Much printer ink has been spilled in extolling the wonders of Som Saa‘s Thai food. I’m not going to waste words here by focusing on the rich flavours of the pork belly curry when Marina O’Loughlin conjured them up so well in her Guardian review (see here) or the crisp, zesty delights of the deep-fried seabass, as described on Chris Pople’s cheesenbiscuits blog (see here). Suffice to say the food’s good. Damn good. As far as I’m concerned, it’s a toss up between Som Saa and The Begging Bowl for the title of funkiest Thai restaurant in London (I plan to write up a review of The Begging Bowl soon.)
I’m the first to admit that my jeunesse was pretty dorée (especially given that I was a kid who was always greedy, both for new experiences and interesting food). My parents, both mad foodies long before the term was ever invented, used to haul my sister and I along to meals at a veritable United Nations of restaurants in an era when a trip to Angus Steak House was considered to be exotic by most. We got to travel, too; to France in particular.
Some of my earliest memories are of watching my father spend his evenings poring over Michelin guides, both green and red, the Guide Routier and publications by Relais et Châteaux as he tried to work out routes down to southern France that would take us via as many extraordinary restaurants as possible.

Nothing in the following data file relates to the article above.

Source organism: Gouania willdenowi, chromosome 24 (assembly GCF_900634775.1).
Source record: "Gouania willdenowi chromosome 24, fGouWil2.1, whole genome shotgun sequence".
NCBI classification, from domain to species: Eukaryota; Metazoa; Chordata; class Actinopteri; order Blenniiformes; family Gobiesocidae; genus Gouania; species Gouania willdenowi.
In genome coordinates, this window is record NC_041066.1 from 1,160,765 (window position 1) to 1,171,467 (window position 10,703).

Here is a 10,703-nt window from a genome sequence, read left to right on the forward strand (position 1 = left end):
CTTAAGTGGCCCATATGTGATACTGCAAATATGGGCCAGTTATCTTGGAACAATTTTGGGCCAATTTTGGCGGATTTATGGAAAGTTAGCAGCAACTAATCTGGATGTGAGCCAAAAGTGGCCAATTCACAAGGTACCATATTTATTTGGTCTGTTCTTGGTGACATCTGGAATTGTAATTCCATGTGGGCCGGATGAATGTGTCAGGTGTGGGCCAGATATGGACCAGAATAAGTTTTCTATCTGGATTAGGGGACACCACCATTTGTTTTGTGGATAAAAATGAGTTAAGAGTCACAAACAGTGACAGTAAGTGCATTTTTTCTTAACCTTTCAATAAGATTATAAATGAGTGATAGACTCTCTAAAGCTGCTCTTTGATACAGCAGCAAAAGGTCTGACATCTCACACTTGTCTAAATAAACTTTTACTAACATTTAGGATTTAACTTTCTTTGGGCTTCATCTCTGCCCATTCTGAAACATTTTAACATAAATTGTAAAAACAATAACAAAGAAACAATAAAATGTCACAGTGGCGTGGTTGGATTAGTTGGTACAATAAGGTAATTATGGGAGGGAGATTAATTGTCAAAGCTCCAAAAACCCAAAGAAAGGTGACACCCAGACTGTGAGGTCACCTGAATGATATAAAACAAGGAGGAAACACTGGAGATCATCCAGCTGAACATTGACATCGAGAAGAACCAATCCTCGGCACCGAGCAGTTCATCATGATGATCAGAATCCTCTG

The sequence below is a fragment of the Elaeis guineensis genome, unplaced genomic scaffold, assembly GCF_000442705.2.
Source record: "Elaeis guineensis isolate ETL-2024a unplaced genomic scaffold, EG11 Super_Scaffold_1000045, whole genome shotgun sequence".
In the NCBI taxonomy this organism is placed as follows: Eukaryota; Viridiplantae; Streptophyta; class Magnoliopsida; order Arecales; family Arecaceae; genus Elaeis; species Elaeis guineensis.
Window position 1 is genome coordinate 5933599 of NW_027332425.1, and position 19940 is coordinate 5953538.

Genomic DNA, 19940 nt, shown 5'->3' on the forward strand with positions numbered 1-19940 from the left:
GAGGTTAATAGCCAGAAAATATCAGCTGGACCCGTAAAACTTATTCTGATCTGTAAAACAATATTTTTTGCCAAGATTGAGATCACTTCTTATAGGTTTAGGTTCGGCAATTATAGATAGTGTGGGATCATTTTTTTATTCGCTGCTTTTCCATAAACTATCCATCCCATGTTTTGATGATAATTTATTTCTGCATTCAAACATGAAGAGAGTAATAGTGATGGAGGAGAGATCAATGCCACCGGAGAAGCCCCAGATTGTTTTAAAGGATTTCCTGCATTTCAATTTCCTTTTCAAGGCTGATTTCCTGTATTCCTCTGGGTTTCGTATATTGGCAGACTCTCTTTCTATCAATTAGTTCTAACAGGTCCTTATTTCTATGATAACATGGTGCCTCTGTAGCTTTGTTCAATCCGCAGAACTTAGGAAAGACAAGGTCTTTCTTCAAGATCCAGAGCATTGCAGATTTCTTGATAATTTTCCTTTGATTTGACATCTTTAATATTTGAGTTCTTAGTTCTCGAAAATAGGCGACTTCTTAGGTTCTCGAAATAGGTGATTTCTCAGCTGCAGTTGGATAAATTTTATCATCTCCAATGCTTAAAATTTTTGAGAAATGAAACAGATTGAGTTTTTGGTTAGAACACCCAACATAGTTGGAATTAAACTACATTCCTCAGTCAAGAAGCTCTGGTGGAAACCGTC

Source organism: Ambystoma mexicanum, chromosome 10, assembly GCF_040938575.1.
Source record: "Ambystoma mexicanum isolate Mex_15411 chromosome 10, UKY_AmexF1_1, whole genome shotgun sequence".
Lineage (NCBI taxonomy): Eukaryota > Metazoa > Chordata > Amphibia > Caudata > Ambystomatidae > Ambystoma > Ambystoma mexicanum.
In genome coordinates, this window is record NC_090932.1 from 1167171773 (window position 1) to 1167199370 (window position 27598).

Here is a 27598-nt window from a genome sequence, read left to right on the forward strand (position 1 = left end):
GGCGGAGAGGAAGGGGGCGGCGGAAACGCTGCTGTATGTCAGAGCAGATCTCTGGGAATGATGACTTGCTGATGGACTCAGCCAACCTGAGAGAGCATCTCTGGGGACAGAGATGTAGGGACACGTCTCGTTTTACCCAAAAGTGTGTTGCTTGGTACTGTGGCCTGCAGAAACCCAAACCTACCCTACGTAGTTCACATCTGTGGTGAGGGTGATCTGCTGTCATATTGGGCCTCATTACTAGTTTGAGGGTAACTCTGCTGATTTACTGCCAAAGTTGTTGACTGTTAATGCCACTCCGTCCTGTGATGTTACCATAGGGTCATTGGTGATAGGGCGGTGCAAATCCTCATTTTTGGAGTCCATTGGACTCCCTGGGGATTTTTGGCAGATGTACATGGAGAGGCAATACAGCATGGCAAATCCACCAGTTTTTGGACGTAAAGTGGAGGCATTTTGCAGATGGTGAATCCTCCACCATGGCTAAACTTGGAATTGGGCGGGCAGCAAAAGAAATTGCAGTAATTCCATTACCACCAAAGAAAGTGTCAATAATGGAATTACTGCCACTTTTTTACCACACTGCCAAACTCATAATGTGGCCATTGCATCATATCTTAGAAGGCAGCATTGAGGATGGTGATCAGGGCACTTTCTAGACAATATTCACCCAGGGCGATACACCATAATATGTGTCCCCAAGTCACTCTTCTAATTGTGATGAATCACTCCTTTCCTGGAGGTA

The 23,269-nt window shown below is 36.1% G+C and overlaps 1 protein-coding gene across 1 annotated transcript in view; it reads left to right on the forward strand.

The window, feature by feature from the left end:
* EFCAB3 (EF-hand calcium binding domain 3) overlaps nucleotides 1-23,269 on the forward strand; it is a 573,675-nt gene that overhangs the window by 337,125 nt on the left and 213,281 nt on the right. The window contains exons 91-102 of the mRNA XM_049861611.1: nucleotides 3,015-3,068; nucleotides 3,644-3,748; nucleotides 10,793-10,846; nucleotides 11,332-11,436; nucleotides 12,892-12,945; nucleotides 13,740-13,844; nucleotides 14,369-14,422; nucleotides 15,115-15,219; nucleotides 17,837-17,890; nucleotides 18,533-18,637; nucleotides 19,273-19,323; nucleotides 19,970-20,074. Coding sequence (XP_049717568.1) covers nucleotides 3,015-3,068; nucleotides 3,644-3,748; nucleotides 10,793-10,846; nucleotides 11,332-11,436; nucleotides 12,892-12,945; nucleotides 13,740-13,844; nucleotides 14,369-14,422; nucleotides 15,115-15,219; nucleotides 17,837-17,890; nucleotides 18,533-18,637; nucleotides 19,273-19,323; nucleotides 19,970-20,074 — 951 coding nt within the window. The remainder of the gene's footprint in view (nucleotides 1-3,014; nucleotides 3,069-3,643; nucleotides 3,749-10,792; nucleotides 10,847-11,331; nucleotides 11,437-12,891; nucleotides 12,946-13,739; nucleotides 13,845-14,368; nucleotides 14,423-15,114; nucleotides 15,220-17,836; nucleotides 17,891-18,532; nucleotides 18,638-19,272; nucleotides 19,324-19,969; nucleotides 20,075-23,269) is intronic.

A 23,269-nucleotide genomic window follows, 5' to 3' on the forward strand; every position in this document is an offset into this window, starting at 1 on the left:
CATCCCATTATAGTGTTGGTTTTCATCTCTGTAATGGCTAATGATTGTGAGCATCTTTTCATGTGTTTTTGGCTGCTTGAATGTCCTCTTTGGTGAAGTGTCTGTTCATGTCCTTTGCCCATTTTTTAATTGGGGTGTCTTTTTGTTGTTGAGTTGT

I’ve always had a soft spot for a bit of architectural salvage, so when I pass a LASSCO showroom, I tend come over all faint at the knees. Not that I ever buy anything there (you need to be a zillionaire before you could even consider splurging on their divine reconditioned radiators, shiny parquet floors or Belle Epoque mirrors). So when my good mate Jen invited me to meet her for a drink at Brunswick House last year, I was on my way before she’d had a chance to hang up the phone.
I’ve been going to the Sportsman for years, long before it became a famous foodie haunt. I’d heard rumours about this magic place on the Kentish coast, but have to admit I wasn’t hugely impressed the first time I rocked up. The pub is a ramshackle old building situated on a particularly bleak stretch of rocky beach. But, as it turns out, they’re right – you shouldn’t judge a pub by its paintwork.
Once you’re inside, the Sportsman is a pleasant, welcoming space with a traditional bar and various spaces strewn with tables and chairs. My favourite spot is in the whitewashed back room, which is usually flooded with light, whatever the weather.